Redundancy and the law of kindness

October 16, 2010 8:39 am Published by

Being made redundant is, for most, an awful experience.  Usually the climax to a period of uncertainty and dread, it brings to an end their work status, their ability to earn money and the right to belong at work.  At the familiar place of work, where they may have given loyal service for a long time and have close relationships, they are now unwanted, an outsider.  The workplace ship moves on without them.  The future for them and perhaps their family – work, home, schools, money – may be very uncertain.  Low self-esteem and depression can result, with a similar effect to bereavement.  Unfortunately, for many managers redundancy is currently an inevitable task, at all levels and in private and public sectors.  And for both manager and employee it is often a far worse experience than necessary, by the way the process is handled.

So can a person be made redundant kindly?  Yes, they can, or at least as kindly as possible.  Loosing a job and being unwanted will never be pleasant, but the way it is done can make a huge difference.  If a redundancy is genuine, because the money or work is no longer there, and if the person is genuinely chosen for good business reasons, then there is little need for secrecy and coldness.  Procedures and paper trails are necessary to secure fairness and lawfulness, but they should not become an end in themselves.  The law on unfair dismissal does not call for unkindness or impersonal distancing.  The process is about a person and the job they do, and decisions are made in the context of an acute imbalance of power.  An employer who shows real personal regret, consideration for the vulnerability of the employee and an awareness of the personal consequences for them, often preserves goodwill and respect; not only of those who leave but, perhaps more importantly for the business or organisation, of those who stay.  The old adage is ‘do as you would be done by,’ and if managers follow this, while taking and implementing the hard decisions needed, then mutual respect and dignity can be preserved while ticking all the right legal boxes.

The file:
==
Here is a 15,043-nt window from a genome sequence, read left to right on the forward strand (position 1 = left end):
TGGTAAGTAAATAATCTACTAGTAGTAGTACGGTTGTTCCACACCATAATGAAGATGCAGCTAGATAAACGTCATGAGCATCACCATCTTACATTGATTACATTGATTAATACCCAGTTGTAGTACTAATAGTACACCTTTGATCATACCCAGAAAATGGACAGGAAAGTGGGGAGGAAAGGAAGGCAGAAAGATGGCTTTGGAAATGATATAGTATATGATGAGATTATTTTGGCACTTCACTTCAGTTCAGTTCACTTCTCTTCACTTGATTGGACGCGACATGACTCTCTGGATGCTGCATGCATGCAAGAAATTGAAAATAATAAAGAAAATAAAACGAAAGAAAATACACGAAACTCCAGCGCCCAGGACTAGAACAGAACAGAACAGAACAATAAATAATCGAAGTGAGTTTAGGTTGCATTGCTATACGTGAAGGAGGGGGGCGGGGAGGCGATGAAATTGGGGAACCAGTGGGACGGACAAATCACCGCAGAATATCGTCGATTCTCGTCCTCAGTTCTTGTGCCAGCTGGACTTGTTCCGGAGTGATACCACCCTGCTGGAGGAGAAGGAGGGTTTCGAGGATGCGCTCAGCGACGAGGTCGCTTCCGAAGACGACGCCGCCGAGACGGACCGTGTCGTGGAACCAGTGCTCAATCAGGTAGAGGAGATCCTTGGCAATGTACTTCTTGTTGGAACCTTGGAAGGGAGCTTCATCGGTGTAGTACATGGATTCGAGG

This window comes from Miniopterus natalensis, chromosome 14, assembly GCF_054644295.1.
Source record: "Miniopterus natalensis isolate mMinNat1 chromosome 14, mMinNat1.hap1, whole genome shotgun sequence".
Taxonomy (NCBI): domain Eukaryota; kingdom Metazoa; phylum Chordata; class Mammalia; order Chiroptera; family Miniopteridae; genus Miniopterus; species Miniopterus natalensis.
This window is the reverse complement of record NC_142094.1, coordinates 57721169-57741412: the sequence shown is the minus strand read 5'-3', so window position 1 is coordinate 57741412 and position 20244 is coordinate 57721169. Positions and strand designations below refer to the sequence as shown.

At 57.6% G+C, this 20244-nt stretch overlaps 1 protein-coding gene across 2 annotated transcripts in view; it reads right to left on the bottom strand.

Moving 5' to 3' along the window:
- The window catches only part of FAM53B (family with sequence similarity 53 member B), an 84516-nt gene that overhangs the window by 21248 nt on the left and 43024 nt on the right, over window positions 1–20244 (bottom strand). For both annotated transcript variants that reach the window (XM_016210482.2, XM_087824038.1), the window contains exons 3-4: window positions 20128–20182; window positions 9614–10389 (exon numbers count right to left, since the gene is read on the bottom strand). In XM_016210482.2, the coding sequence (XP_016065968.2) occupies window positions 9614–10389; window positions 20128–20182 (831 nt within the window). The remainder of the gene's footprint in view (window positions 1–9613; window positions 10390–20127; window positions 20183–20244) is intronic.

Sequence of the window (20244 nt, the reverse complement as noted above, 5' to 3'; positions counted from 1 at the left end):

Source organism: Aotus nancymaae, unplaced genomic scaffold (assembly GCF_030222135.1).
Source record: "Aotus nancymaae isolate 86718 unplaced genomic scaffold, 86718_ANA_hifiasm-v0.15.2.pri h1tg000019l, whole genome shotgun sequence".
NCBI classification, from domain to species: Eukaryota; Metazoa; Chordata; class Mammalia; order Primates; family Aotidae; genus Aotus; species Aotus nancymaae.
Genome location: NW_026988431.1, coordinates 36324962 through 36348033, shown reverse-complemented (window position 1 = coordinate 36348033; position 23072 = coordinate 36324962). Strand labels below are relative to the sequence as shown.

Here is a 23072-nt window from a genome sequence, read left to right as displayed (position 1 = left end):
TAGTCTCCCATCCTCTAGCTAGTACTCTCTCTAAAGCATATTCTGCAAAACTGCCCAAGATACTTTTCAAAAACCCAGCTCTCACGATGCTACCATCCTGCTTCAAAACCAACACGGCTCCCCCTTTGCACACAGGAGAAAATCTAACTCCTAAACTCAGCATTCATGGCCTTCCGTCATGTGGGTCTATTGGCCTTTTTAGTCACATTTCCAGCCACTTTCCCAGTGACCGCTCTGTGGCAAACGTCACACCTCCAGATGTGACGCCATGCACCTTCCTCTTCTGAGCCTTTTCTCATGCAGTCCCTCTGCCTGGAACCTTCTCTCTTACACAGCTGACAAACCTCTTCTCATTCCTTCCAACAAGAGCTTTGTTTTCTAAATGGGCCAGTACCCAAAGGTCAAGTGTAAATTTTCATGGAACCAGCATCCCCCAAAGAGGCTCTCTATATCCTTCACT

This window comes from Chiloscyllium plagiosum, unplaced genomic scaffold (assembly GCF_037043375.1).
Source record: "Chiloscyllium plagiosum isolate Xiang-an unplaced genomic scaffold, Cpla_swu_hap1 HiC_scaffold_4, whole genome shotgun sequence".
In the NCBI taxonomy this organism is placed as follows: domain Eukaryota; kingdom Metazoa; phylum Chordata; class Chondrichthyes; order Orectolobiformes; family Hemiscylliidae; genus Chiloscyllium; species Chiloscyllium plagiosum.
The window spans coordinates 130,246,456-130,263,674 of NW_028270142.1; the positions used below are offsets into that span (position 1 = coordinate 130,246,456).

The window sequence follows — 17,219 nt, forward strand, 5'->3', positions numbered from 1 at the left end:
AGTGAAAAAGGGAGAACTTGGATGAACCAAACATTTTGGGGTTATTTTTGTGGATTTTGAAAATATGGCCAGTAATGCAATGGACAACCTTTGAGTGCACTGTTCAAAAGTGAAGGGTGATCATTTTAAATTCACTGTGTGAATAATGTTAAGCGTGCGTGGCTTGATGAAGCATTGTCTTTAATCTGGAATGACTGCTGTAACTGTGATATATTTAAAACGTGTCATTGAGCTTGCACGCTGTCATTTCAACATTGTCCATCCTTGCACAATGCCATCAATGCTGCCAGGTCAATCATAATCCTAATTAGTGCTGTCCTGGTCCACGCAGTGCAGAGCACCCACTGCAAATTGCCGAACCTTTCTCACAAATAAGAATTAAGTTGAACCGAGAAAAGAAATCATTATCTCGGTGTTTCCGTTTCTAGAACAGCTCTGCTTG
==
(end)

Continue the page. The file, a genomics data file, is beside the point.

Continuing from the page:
To inform of decisions by text or even by phone is very rarely appropriate and never kind.  A rigid scripted process that does not build into it the time to listen to the person is like breaking the news of a death efficiently but abruptly and coldly.  Kindness takes giving time, openness to reasonable questions and some human empathy – but any competent manager should be good at all those things.  As with all good management communication is key, and poor communication is always a failure.  Of course perceptions will inevitably vary, but a decent manager, HR person and lawyer will want to know they have done their best.

The procedural rigidity of over-officious HR, or stuffy management or, dare I say it, a purely legalistic lawyer, can make a horrid situation pretty well unbearable.  Do not blame the law for such unkindness.  Kindness, though not enough in itself, tends to strengthen an employer’s defence.  We are all allowed to take into account the dignity of other human beings, particularly when we are exercising the power to dismiss them.  No-one is so exalted, in whatever sector, that they do not owe it to others to do so.

The above is general comment only and individual advice should be taken.

For specific advice on any employment law matter, and particularly before acting on redundancies, contact Frances Barker, Employment Partner at Blocks Solicitors on 01473 343911 or frb@blockslegal.co.uk.

Categorised in:

Tags:

This post was written by Frances